Thursday, January 3, 2008


The late seventies/early eighties must've been an exciting time for Italian filmmakers with the rampant success of the zombie and cannibal genres, and when two types of movies are making money it's a sure bet that some enterprising producer is going to combine them--bringing us to 1980's ZOMBIE HOLOCAUST, directed by Marino Girolami and featuring not only an army of the living dead but a bloodthirsty tribe of cannibal savages. In a movie like this, the two of them should've gone together like chocolate and peanut butter . . . and in a way they do, only it's kinda like a Reese's cup you might find under the couch, half-melted and with a funny taste.

Perhaps best known to genre fans in its alternate state as DR. BUTCHER M.D., when it was imported by Aquarius Releasing and given a different score, along with integrated footage from Roy Frumkes's unfinished anthology TALES THAT'LL RIP YOUR HEART OUT. It's been a long time since I've seen that version, so I won't be able to compare/contrast, but HOLOCAUST is widely considered the "better" version. It really doesn't matter, though, since both cuts deliver the exploitive goods yet remain curiously, sometimes frustratingly, muddled.

Somebody's stealing body parts from the morgue of a New York hospital, and it's up to nurse Alexandra Delli Colli and detective Ian McCullough (both of them Fulci veterans, featured in THE NEW YORK RIPPER and ZOMBIE, respectively) to figure out who. The first act of the film provides most of its entertainment, albeit at its own expense with laughable dialogue ineptly dubbed and continuity errors (the graphic heart removal helps matters nicely, too). When it's discovered that the organ thefts are connected to an obscure tribe in New Guinea, McCullough and Delli Colli (who conveniently dabbles in anthropology as well as medicine) travel to the jungle for some answers. This leads to the discovery of not only the aforementioned cannibals, but mad scientist Donald O'Brien, whose experiments on human longevity have spawned the aforementioned zombie army.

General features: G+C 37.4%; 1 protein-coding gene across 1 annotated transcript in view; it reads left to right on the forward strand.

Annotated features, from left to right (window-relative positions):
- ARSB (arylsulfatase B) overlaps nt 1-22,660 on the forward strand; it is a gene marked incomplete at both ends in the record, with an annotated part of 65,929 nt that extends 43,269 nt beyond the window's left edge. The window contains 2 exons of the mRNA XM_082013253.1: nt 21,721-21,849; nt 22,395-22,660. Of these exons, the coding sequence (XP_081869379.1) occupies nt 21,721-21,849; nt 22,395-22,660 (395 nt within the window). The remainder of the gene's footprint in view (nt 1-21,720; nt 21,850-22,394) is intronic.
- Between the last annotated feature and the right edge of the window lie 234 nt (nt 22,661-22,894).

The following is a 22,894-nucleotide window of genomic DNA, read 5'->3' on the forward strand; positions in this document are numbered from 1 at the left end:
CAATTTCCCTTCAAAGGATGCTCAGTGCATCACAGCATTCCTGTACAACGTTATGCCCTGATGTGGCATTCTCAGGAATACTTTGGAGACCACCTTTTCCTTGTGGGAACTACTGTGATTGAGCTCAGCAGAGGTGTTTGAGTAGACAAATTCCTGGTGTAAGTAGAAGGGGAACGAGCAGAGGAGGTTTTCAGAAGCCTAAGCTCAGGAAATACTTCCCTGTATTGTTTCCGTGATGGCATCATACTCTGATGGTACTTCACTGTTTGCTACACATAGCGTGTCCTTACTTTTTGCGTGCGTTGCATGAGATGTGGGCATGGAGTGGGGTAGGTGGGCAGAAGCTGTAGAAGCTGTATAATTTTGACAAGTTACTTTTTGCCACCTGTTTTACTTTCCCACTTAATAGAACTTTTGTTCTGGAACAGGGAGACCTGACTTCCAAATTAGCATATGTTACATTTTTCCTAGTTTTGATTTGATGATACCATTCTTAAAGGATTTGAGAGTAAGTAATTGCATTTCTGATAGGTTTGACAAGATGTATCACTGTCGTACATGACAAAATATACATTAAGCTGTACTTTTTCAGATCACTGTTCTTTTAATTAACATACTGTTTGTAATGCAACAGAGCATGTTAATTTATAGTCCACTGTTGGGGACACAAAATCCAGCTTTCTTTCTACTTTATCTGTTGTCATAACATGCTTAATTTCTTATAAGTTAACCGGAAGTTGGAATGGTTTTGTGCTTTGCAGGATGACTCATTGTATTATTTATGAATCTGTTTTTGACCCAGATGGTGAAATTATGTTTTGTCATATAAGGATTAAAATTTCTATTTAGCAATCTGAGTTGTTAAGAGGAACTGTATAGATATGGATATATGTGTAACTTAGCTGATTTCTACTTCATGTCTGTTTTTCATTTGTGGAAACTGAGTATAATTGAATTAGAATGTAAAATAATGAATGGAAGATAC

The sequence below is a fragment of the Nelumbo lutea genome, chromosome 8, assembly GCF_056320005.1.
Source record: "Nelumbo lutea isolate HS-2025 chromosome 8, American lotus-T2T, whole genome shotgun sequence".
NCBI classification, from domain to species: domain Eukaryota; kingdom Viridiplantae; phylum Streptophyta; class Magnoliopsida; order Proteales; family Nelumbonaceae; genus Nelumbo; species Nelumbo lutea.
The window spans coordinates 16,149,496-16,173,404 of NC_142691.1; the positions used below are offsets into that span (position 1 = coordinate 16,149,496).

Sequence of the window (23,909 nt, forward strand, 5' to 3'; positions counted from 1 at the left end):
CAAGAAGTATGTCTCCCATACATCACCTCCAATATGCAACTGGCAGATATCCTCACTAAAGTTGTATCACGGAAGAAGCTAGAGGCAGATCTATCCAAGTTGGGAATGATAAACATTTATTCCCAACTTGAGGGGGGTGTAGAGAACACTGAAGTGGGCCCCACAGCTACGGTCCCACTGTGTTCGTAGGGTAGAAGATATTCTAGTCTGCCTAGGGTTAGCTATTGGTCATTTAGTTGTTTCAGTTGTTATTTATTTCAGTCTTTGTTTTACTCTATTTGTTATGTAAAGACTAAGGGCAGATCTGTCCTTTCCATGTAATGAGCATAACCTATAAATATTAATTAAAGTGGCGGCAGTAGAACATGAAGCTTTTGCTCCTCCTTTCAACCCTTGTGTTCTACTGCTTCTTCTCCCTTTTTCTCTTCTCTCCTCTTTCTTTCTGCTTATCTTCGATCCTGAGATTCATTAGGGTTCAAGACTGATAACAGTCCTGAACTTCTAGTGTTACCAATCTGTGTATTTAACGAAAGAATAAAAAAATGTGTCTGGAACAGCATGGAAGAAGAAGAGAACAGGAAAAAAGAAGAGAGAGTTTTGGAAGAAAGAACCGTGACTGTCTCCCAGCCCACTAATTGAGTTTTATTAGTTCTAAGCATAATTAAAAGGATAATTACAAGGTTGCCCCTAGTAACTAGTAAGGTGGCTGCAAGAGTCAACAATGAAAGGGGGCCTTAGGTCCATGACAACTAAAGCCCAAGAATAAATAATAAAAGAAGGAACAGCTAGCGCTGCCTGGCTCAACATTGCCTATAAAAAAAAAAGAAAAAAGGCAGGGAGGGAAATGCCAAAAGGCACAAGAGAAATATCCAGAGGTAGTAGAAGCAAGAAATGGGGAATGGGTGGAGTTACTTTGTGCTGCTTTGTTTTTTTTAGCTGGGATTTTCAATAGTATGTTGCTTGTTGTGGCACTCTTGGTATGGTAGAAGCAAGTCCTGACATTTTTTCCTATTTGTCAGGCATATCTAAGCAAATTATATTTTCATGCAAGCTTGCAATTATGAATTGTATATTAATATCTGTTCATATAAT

From the above synopsis, ZOMBIE HOLOCAUST sounds like a sure-fire grindhouse hit, and with its generous gore and frequent glimpses of skin by the lovely Delli Colli, it's often quite enjoyable. However, the overall feature lacks a certain energy due to Girolami's generally apathetic direction (to be fair, just about everyone here seems to not give a shit--check out the native guide who maintains his whatever-dude expression as his throat is slashed). The gore effects, while plentiful, aren't too convincing--though fans of the red stuff will still enjoy the spilled entrails and gouged eyeballs the film has to offer--and the story tends to flag after reaching the mid-point when it should be rolling along on its own demented steam, leaving the second half of the film mostly inert with a few isolated pockets of excitement scattered throughout. The arrival of the zombies, when they interrupt a splattery cannibal attack, is the highlight of the film and rather scary (or as scary as something this ludicrous can be, though damned if I didn't get the shivers the first time I saw it).

Despite a lagging pace and utter lack of brain cells, fans of both zombie and cannibal films were probably still want to check ZOMBIE HOLOCAUST out, if they haven't already. Far from the heights of either ZOMBIE or CANNIBAL HOLOCAUST, it's still a soothing balm for the addled mind of a gorehound.

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